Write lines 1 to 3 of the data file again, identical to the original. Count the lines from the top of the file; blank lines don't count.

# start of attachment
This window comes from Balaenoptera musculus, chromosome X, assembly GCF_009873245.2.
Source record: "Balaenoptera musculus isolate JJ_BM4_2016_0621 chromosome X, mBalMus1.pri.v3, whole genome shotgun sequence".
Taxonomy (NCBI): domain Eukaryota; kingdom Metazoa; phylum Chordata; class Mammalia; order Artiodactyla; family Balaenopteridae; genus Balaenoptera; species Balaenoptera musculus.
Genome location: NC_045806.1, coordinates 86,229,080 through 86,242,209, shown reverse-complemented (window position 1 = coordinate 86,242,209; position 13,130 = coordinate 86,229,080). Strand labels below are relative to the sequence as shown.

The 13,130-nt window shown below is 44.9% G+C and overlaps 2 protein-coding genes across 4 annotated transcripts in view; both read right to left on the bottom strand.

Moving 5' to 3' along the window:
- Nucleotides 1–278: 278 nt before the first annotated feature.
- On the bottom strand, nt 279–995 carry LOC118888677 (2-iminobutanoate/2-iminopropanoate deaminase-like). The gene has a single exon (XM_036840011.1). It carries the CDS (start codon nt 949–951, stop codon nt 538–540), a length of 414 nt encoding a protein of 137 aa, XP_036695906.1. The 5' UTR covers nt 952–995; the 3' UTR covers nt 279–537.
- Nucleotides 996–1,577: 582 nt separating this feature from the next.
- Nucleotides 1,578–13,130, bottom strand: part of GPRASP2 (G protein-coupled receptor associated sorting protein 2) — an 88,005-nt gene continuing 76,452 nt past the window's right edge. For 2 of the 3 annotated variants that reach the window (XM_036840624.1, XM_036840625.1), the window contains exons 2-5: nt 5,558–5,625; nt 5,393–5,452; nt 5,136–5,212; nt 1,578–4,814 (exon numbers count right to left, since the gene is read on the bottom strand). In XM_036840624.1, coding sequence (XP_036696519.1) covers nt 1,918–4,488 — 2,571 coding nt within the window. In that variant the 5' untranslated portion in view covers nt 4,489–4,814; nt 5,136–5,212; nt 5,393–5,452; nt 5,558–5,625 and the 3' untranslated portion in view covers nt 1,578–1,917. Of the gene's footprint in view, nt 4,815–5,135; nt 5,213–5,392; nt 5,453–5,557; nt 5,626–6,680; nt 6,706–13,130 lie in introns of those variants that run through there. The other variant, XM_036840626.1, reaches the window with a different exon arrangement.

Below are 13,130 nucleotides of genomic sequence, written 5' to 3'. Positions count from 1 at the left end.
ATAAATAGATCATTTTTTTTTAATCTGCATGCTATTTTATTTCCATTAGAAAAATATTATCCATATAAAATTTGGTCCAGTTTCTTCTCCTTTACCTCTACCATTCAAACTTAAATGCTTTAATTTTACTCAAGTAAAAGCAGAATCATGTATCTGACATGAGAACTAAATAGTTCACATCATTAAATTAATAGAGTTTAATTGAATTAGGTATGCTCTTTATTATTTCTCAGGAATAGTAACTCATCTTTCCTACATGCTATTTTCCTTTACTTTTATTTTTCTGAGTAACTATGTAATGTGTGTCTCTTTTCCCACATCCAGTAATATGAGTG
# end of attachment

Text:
This window comes from Balaenoptera musculus, chromosome X, assembly GCF_009873245.2.
Source record: "Balaenoptera musculus isolate JJ_BM4_2016_0621 chromosome X, mBalMus1.pri.v3, whole genome shotgun sequence".
Taxonomy (NCBI): domain Eukaryota; kingdom Metazoa; phylum Chordata; class Mammalia; order Artiodactyla; family Balaenopteridae; genus Balaenoptera; species Balaenoptera musculus.